The wound surface is colonized by a mixture of commensal (harmless) bacteria and pathogenic bacteria. Prof. P. Nibbering, from the Leiden University Medical Center, suggested that keeping the wound area sterile is essential for effective wound healing. To keep the wound area sterile there are two requirements: (1) the bacteria in the wound area must be eliminated and (2) the wound area must be isolated from its environment. To fulfill the first requirement, we would incorporate antibiotics into our suckerin-scaffold. Given the nature of hydrogels, any hydrophilic antibiotic could be added to the aqueous solution used to create the hydrogel. The second requirement was addressed by looking at the current techniques to keep the wound area isolated. A band-aid-like material could be used to keep the hydrogel in close contact with the wounded area, as well as serving as a border between the hydrogel-wound environment and the “outside”.

GMO and DNA-free

Dutch legislation prohibits selling GMOs [4]. We came up with a processing system that systematically removes any GMO and any modified genetic material, thus making our product sellable. This treatment relies on lysozyme and DNase. Lysozyme is a well-known cell-wall degrading enzyme that will eliminate any possible bacterial contamination. Since we are using E. coli which is lysozyme-sensitive, this treatment should be sufficient to eliminate any GMO. On the other hand, DNase will degrade any possible genetic contamination.

Antibiotic resistance

The increase in antibiotic resistance is a global crisis that threatens to take society back to the pre-antibiotic era [5]. In order to prevent collaborating with this increase in resistance, we decided against using actual antimicrobial peptides in our proof-of-concept for the detection system, instead we would use GFP. Furthermore, the theoretical detection system would directly help reduce the increase in resistance. This is because antimicrobial peptides targeting the pathogen Staphylococcus aureus would only be released from the gel in the presence of the pathogen, since the linkers are cleaved by proteases secreted by S. aureus. Thus, we would reduce the exposure of antimicrobial agents to bacteria resulting in a decreased chance to develop a resistance mechanism.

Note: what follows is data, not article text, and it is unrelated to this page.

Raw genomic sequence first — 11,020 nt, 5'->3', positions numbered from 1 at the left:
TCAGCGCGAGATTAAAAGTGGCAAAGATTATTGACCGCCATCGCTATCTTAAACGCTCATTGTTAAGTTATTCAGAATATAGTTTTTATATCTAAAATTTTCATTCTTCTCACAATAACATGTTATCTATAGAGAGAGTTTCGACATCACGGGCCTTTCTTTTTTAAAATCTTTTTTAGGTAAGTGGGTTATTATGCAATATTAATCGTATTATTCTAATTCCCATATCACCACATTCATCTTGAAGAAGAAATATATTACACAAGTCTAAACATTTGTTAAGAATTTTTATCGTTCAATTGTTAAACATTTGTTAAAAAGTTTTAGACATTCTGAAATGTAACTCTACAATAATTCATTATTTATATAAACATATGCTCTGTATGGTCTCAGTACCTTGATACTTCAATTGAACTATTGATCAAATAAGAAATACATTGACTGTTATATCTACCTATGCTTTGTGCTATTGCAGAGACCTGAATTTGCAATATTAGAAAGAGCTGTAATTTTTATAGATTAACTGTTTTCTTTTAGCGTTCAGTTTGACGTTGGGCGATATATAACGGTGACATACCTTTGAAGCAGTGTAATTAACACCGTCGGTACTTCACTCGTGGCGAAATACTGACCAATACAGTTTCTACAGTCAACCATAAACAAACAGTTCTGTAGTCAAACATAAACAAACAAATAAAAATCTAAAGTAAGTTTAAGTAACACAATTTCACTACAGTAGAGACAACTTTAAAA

Degradation of suckerin

While developing this project we tried to maintain an open mind aiming to foresee future problems that this technology could pose. Given the harmless nature of our product and the minimal possibilities for a negative dual-use, we focused on its degradability. The question we wanted to answer was: if in the future we decide to mass-produce this protein, what would be the best way to recycle it? We believe that a circular economy approach would be the best solution. Currently, protein waste is lysed with extreme pH or protease treatment and used as feedstock for microbes [6]. Therefore, our product could be used in the medical field and afterwards re-used by breaking it down to its components (amino acids). These amino acids could be used as feedstock for our microbes to produce more hydrogels, thus closing the hypothetical circle.

Safety course

All team members received a course from Andre Kamp, Safety Officer of the Biology Institute in Leiden. The aim of the course was to learn how to safely handle GMOs and general laboratory safety.

Choice of hosts and techniques

We decided to use non-pathogenic model organisms for the recombinant expression of suckerin. The following organisms were used: E. coli BL21 (DE3), E. coli DH5α, S. lividans, and S. cerevisiae, all of which can be safely handled in an ML1 laboratory. In addition, we used a marker (sfGFP) for the proof-of-principle of the detection system instead of an actual antimicrobial peptide. Lastly, the virulence factor proteases from S. aureus were obtained commercially. We did not use S. aureus at any point, thus complying with iGEM regulation.

Our RIVM infographic

This is the infographic we made in collaboration with the RIVM, as mentioned above.


  1. Peck M., Molnar J., & Swart D. (2009). A global plan for burn prevention and care. Bulletin of the World Health Organization, 87(10), 802-803.
  2. Bostrom N. (2018). The Vulnerable World Hypothesis. Future of Humanity Institute University of Oxford. 
  3. Ding D., Guerette P., Fu J., Zhang L., Irvine S., & Miserez A. (2015). From Soft Self‐Healing Gels to Stiff Films in Suckerin‐Based Materials Through Modulation of Crosslink Density and β‐Sheet Content. Advanced Materials, 27(26), 3953-3961.
  4. Country Reports: GMOs in EU Member States: The Netherlands, GMO Compass (2007). Available: Accessed on September 12th, 2019
  5. Aslam B., Wang W., Arshad M. I., Khurshid M., Muzammil S., Rasool M. H., . . . Baloch Z. (2018). Antibiotic resistance: A rundown of a global crisis. Infection and Drug Resistance, 11, 1645-1658.
  6. Li S., Ng I., Chen P., Chiang C., & Chao Y. (2018). Biorefining of protein waste for production of sustainable fuels and chemicals. Biotechnology for Biofuels, 11(1), 256.